A communicative approach towards an understanding of multi-stakeholder cross-sector collaboration as an issue field: perspectives from sustainable seafood supply chain initiatives in an emerging market

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Stellenbosch : Stellenbosch University
ENGLISH SUMMARY : The complexities of social and environmental issues are shared by many at every level of society, by governments, communities, business and individuals. These issues are often described as systemic problems (Waddock, 2013) or as systems of problems in a “turbulent field” (Trist, 1983; Emery & Trist, 1965), or as wicked problems (Dentoni, Bitzer & Pascucci, 2016; Waddock, Meszoely, Waddell & Dentoni, 2015). One particular approach that is adopted to engage with these systemic challenges is cross-sector collaboration (Van Tulder, Seitanidi, Crane & Brammer, 2016; Crane & Seitanidi, 2014; Glasbergen, 2007; Bryson, Crosby & Stone, 2006). It is a collective approach to addressing issues that are beyond the ability of any one organization to solve acting alone (Huxham & Vangen, 2000a; Wood & Gray, 1991). For business, efforts to address sustainability challenges have been directed towards establishing the business case (Austin & Seitanidi, 2012a) in order to determine the benefits or value derived from engaging in sustainability and to answer the question: why collaborate? The question of how to collaborate to create change at a systemic level has not been fully explored in the literature (Senge, Lichtenstein, Kaeufer, Bradbury & Carroll, 2007). The research opportunity here is to develop a greater understanding of how organizations from different sectors engage with multiple stakeholders so that the collaborative interactions and relationships create value and mutual benefits for all stakeholders and for the sustainability issue; and how continuity of the value creation process is sustained and developed. The study examined the experience of those individuals and organizations that are already achieving some success in working collaboratively to address sustainability issues. The setting for the research was multi-stakeholder cross-sector collaboration (MsCsC) directed towards sustainable seafood. MsCsC is conceived as an issue field, which is defined as “an organizational field that forms around a central issue” (Hoffman, 1999). This differs from the dominant focus in the literature where there is a partnership entity or organization. Applying a communicative theoretical lens, an adapted interpretative phenomenological analysis was used to conduct the research analysis and present a conceptual framework of value creation in MsCsC. The research contribution is a refinement of a pre-existing theoretical approach to value creation, where cross-sector partnership is conceived as a separate organizational entity. The research outcome is a new framework of value creation that has been adapted and extended to the context of MsCsC as an issue field. The research shows that there is a key difference in the process of value creation in these two contexts. The difference relates to a specific component of the framework of value creation, which is collective identity. In the case of MsCsC, there is no separate partnership entity and therefore no collective identity. As an alternative, the concept of identification applies, in which stakeholders identify with the narrative of the sustainability issue at a general level. They become stakeholders in the sustainability issue and responsible collectively for the social construction of the narrative of the sustainability issue. At a more particular level, those stakeholders who commit to working together for the benefit of the sustainability issue, then interact in conversations to negotiate specific areas where their respective goals and objectives intersect. It is negotiation, as conversational interactions among the stakeholders that establishes the direction to be taken and drives action so that the goals and objectives are a consequence of a shared understanding of the issue. At these areas of intersection or interdependency, collaborative activities offer the potential for mutual benefit and the capacity to create value for the sustainability issue. Other extensions to the framework include recognizing multiple agencies, such as nonhuman and textual agents; adding emotional elements to build and invest in relationships; and articulating the impact of the collaborative activities for a wider constituency beyond the stakeholders.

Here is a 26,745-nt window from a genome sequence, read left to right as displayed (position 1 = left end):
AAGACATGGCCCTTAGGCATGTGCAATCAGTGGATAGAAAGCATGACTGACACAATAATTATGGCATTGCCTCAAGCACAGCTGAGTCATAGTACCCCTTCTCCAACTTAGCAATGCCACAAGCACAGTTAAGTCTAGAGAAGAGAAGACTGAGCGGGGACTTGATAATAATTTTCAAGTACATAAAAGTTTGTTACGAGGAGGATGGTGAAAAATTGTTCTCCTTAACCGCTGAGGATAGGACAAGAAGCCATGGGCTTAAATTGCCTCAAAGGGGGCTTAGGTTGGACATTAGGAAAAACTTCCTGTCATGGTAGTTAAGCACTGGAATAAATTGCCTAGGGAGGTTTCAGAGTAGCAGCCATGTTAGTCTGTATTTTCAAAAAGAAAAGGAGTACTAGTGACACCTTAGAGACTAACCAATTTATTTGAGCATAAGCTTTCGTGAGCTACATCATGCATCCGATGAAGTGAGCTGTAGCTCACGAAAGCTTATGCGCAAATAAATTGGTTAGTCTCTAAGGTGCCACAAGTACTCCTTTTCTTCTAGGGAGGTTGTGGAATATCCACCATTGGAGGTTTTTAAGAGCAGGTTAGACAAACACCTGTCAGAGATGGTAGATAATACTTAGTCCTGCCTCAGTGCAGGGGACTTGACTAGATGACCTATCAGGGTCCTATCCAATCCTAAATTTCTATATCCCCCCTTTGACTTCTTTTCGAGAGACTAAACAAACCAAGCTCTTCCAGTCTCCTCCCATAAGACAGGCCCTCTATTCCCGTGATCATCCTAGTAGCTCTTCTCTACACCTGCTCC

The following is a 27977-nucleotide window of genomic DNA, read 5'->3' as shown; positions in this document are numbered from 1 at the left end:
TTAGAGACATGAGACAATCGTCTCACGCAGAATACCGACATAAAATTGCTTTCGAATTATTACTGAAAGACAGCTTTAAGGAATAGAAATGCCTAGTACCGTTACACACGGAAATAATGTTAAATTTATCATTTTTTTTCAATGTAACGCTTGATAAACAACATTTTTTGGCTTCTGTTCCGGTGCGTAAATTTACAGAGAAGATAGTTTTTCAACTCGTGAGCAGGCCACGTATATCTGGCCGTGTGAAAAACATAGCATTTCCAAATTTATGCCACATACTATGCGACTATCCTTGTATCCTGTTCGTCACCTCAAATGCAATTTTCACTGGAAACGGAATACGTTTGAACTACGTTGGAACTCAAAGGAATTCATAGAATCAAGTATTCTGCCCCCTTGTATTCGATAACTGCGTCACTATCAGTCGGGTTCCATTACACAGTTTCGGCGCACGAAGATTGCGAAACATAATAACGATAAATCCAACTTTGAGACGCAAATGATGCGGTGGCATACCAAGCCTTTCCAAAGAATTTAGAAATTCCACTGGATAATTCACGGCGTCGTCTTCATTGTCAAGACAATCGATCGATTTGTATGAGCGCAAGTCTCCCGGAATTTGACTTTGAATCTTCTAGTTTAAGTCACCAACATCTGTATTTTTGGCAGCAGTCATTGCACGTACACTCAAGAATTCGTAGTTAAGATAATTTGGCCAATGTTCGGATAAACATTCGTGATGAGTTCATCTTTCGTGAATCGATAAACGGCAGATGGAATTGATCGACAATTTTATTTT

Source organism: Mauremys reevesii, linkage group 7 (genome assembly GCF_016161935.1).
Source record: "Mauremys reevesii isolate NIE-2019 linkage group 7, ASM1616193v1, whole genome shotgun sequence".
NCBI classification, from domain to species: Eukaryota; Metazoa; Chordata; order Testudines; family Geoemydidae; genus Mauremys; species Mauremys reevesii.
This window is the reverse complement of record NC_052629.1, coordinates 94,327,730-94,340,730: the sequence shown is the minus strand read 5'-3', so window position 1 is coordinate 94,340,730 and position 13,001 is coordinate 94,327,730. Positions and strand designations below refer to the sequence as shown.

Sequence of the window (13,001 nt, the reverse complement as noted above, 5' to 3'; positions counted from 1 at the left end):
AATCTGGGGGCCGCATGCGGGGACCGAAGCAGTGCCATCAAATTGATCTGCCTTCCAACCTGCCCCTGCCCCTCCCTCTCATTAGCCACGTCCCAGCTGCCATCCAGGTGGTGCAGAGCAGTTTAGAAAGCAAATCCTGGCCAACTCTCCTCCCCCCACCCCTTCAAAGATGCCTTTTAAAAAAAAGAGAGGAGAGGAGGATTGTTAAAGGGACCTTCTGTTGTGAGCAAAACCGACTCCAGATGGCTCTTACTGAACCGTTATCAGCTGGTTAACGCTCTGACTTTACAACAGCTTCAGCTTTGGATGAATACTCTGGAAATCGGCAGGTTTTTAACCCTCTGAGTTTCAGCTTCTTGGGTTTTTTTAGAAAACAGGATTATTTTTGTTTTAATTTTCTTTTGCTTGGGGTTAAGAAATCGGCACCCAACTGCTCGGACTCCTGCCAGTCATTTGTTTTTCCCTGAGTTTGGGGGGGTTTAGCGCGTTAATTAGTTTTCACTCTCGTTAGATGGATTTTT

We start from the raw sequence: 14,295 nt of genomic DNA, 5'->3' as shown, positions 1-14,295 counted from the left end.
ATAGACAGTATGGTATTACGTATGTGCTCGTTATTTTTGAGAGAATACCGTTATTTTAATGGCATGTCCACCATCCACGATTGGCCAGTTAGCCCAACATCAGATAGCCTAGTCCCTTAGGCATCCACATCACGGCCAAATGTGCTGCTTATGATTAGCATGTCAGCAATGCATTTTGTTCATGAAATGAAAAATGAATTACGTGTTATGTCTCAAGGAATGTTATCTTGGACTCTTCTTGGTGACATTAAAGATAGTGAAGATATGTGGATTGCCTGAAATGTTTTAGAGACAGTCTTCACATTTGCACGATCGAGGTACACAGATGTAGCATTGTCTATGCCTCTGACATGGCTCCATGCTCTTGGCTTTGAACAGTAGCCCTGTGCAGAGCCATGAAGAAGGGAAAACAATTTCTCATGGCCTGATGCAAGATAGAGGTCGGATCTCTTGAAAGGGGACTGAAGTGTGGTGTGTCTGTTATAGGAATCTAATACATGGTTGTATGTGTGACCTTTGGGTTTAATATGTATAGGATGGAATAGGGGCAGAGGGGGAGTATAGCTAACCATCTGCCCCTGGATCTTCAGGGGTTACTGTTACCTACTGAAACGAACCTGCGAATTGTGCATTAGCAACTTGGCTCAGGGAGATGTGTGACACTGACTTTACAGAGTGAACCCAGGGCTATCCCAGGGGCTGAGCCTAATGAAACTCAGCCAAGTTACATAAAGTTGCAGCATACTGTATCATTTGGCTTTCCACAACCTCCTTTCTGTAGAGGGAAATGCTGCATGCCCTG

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Thesis (PhD)--Stellenbosch University, 2016.
Cooperation, UCTD, Issues management, Sustainability, Business logistics